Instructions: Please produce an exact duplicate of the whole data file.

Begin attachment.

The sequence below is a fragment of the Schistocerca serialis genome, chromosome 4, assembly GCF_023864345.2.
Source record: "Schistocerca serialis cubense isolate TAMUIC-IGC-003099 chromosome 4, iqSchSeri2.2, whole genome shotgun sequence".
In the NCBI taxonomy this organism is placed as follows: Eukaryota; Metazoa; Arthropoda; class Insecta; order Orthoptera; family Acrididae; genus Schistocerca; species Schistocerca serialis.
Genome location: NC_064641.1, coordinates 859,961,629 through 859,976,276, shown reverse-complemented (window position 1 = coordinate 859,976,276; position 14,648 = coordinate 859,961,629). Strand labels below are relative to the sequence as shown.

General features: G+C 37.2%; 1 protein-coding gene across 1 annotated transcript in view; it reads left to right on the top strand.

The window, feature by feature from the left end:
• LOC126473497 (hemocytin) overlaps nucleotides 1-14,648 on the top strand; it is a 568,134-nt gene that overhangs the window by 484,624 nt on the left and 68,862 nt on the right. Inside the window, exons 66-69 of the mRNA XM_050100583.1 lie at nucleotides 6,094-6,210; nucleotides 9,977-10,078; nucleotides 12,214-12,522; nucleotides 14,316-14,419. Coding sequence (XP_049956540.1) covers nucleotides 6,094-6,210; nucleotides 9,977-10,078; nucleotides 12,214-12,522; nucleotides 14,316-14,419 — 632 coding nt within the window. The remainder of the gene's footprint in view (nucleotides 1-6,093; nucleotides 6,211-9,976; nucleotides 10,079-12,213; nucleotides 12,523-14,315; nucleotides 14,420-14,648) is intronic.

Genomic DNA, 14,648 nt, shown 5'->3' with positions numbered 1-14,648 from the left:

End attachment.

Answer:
The sequence below is a fragment of the Schistocerca serialis genome, chromosome 4, assembly GCF_023864345.2.
Source record: "Schistocerca serialis cubense isolate TAMUIC-IGC-003099 chromosome 4, iqSchSeri2.2, whole genome shotgun sequence".
In the NCBI taxonomy this organism is placed as follows: Eukaryota; Metazoa; Arthropoda; class Insecta; order Orthoptera; family Acrididae; genus Schistocerca; species Schistocerca serialis.
Genome location: NC_064641.1, coordinates 859,961,629 through 859,976,276, shown reverse-complemented (window position 1 = coordinate 859,976,276; position 14,648 = coordinate 859,961,629). Strand labels below are relative to the sequence as shown.

General features: G+C 37.2%; 1 protein-coding gene across 1 annotated transcript in view; it reads left to right on the top strand.

The window, feature by feature from the left end:
• LOC126473497 (hemocytin) overlaps nucleotides 1-14,648 on the top strand; it is a 568,134-nt gene that overhangs the window by 484,624 nt on the left and 68,862 nt on the right. Inside the window, exons 66-69 of the mRNA XM_050100583.1 lie at nucleotides 6,094-6,210; nucleotides 9,977-10,078; nucleotides 12,214-12,522; nucleotides 14,316-14,419. Coding sequence (XP_049956540.1) covers nucleotides 6,094-6,210; nucleotides 9,977-10,078; nucleotides 12,214-12,522; nucleotides 14,316-14,419 — 632 coding nt within the window. The remainder of the gene's footprint in view (nucleotides 1-6,093; nucleotides 6,211-9,976; nucleotides 10,079-12,213; nucleotides 12,523-14,315; nucleotides 14,420-14,648) is intronic.

Genomic DNA, 14,648 nt, shown 5'->3' with positions numbered 1-14,648 from the left: